Three Poems

June Bug

June bug, is the rumor true
       about your soiled existence:
that, waiting for July to die,
       you toil in concupiscence?
 
I, myself, might chafe a bit
       if forced to love for grub.
But must you eat—you little shit—
       my only lonely shrub?
 
Saturn, in a neat retreat,
       devoured his brood with relish.
Ops dropped Jupiter on Crete
       once Saturn’s mood turned hellish.
 
Myths are but an ancient means
       to say to lads and lasses:
Dads eat genes, and bugs eat greens—
       so cover both your asses.
 
 
 

From Dust We Come; to Dust We Go

From dust we come, to dust we go,
       just rednecks riding rodeo.
If once or twice along the way,
       we stumble, or our horses stray,
 
it ain’t our dust that stops the show—
       as horses, unlike folks, bestow
decorum upon majesty
       where horse sense senses travesty.
 
So take it easy, take it slow,
       and take to heart what little glow
may radiate from one cold urn
       in which life’s nettles slowly burn.
 
If nothing comes of all you know,
       or what your wildest seeds might sow,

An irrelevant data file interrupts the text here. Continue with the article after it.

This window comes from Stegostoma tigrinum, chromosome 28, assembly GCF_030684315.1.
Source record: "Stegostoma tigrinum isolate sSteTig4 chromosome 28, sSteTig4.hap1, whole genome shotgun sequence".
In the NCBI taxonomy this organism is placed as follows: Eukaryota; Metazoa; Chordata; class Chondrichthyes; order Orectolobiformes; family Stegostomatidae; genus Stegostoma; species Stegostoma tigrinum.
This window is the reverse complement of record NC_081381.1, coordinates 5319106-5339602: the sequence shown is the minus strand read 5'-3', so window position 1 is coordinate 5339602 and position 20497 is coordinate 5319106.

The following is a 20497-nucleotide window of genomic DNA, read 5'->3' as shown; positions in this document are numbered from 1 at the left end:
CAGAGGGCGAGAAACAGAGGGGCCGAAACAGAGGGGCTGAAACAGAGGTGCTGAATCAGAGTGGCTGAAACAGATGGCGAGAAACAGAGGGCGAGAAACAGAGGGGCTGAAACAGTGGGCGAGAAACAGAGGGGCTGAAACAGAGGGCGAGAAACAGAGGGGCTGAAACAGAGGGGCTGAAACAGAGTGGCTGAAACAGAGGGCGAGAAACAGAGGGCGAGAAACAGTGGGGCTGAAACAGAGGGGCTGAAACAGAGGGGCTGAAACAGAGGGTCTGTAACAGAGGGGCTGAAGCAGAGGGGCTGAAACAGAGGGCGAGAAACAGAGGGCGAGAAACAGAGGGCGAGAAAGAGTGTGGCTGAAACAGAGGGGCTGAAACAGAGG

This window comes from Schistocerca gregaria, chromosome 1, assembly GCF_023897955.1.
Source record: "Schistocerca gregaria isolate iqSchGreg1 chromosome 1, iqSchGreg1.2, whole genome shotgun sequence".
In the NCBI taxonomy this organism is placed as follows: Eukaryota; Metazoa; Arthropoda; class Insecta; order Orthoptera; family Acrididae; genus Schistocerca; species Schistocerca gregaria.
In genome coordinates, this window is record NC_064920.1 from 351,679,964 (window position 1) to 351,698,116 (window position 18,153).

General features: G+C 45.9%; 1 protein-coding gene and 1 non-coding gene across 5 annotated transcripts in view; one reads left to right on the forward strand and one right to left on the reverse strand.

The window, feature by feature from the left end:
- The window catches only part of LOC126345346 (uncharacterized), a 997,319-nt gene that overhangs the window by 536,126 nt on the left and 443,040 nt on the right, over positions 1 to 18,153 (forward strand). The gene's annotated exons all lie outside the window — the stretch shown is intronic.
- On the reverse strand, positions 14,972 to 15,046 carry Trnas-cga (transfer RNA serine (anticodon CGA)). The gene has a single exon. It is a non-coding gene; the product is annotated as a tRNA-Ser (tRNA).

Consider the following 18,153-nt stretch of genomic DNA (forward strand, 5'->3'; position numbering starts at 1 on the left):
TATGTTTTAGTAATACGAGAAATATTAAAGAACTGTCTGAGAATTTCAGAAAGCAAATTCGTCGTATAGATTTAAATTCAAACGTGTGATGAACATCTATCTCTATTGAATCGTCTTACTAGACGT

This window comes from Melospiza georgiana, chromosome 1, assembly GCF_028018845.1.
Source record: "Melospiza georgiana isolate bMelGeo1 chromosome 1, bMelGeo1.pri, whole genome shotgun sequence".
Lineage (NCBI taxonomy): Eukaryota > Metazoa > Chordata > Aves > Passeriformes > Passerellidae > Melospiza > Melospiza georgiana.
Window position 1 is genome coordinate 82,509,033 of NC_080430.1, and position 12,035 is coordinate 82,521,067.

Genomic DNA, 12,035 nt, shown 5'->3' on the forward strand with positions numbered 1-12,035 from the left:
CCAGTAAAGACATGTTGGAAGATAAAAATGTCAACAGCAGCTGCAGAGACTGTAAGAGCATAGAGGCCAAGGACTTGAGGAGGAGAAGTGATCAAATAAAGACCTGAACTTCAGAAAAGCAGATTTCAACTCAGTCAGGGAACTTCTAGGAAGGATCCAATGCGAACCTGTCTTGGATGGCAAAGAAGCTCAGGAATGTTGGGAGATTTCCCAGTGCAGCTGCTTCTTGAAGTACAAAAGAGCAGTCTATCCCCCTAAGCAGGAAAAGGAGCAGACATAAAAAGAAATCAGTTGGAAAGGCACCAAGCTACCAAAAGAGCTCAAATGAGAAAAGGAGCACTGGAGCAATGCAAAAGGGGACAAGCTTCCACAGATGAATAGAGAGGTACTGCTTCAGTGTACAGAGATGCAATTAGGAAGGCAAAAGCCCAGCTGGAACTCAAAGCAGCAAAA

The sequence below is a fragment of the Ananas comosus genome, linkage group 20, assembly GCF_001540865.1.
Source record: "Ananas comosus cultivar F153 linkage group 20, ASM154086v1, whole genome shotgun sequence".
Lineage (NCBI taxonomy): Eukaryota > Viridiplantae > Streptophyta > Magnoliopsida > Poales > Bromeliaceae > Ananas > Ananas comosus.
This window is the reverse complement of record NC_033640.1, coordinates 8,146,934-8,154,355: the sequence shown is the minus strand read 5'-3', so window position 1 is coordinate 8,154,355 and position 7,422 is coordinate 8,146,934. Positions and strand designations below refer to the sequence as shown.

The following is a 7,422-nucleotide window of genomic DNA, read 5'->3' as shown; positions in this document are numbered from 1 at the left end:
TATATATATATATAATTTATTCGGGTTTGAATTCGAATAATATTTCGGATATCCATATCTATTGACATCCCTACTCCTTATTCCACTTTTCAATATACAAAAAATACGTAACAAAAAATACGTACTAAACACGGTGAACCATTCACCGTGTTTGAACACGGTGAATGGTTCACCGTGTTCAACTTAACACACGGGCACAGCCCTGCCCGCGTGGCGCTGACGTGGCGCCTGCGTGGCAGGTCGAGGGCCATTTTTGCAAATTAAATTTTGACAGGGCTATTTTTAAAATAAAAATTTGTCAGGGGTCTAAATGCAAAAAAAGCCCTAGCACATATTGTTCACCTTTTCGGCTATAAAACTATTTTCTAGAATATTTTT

then auction off your last remains;
       take your losses; stake your gains.
 
 
 

There’s Nothing Left but Cigarettes

There’s nothing left but cigarettes,
       yet cigarettes are fine
to pass the test—or kill the rest—
       of lust, regrets and time.
 
Discounting how I finally choose
       to shift this paradigm,
if you think cigarettes and booze
       might make it worth the climb,
 
okay, then—let’s agree to waste
       each other’s time online
and spend an afternoon in chaste-
       ly existential crime.
 
A cognac, too, might nicely do
       to rarefy my rhyme.
VSOP’s a pleasant brew;
       XO?  Downright sublime.
 

 

 

 

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About Russel Bittner

Russell Bittner lives, writes and works out of his home in Brooklyn, New York.  His prose, poetry and photography have been widely published both in print and on the ‘Net.